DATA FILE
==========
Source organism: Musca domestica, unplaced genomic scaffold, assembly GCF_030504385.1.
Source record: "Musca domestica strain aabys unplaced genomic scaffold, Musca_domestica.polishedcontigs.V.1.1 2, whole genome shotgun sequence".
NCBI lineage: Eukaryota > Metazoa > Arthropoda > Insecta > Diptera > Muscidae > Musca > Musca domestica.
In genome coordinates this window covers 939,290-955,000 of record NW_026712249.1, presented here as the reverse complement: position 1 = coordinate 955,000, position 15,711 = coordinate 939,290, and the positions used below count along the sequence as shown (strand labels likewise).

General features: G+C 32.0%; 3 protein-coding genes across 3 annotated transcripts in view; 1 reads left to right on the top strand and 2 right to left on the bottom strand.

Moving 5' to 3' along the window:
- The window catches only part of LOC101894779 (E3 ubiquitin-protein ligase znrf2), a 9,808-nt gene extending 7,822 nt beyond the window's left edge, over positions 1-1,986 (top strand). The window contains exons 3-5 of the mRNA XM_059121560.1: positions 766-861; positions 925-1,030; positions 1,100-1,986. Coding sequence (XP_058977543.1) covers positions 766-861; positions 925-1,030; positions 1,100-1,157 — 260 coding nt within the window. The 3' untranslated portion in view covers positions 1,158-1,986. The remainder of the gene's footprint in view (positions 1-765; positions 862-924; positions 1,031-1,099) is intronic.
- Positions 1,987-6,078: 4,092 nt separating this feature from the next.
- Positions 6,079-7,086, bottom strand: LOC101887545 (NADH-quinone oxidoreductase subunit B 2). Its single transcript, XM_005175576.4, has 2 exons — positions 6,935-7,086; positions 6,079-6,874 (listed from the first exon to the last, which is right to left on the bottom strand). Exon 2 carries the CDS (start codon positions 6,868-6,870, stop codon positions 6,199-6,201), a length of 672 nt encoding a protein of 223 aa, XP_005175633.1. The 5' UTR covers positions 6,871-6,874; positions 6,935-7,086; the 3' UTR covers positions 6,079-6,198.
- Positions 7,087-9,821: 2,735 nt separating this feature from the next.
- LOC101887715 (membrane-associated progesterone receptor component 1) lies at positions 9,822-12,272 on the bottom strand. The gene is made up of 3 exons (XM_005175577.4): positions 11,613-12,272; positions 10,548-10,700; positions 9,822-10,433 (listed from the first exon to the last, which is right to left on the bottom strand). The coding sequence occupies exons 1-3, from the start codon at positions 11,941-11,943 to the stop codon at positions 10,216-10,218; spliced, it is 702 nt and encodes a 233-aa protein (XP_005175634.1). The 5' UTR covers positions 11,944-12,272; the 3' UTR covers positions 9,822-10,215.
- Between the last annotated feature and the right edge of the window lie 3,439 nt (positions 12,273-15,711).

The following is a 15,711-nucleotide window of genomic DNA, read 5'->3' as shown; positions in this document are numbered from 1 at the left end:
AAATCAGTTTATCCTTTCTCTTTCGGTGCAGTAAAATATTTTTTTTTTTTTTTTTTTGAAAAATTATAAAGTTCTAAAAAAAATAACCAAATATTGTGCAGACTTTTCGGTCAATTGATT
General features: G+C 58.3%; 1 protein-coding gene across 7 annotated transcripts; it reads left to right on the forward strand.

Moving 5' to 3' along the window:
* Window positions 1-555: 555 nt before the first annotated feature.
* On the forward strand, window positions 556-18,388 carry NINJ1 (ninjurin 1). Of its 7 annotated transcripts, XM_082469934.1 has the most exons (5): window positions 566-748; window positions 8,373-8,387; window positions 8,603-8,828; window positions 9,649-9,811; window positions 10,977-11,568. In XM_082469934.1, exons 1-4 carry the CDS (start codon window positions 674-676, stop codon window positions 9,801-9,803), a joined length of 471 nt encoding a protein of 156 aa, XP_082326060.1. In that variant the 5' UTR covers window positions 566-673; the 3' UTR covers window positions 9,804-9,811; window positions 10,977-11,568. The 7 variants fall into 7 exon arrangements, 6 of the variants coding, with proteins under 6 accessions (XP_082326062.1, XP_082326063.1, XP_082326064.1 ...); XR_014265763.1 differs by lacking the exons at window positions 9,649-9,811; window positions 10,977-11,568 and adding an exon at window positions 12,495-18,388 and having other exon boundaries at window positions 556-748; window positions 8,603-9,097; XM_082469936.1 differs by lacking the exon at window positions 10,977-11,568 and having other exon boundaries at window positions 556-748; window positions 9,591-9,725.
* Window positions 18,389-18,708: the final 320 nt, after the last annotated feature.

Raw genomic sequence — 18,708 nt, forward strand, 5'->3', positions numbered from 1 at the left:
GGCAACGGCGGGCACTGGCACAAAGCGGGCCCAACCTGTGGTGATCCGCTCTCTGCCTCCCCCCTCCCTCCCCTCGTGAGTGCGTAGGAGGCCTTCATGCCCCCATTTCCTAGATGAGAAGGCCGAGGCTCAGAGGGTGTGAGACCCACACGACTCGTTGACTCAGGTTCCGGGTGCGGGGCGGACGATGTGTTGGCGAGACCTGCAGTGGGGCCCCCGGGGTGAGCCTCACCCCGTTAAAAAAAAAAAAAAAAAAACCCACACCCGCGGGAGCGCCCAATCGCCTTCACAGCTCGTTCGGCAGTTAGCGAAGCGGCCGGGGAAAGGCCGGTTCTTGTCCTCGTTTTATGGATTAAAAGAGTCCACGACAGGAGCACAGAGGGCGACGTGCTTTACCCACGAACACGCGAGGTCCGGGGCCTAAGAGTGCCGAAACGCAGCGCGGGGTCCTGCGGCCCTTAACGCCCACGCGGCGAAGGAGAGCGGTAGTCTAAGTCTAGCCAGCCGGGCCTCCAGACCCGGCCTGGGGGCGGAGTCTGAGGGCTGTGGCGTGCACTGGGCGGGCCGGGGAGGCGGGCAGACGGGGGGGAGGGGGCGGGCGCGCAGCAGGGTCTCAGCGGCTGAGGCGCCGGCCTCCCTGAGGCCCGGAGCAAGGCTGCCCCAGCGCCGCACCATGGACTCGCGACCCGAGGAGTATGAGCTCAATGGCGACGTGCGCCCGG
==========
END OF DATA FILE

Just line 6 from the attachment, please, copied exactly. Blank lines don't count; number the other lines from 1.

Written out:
Moving 5' to 3' along the window: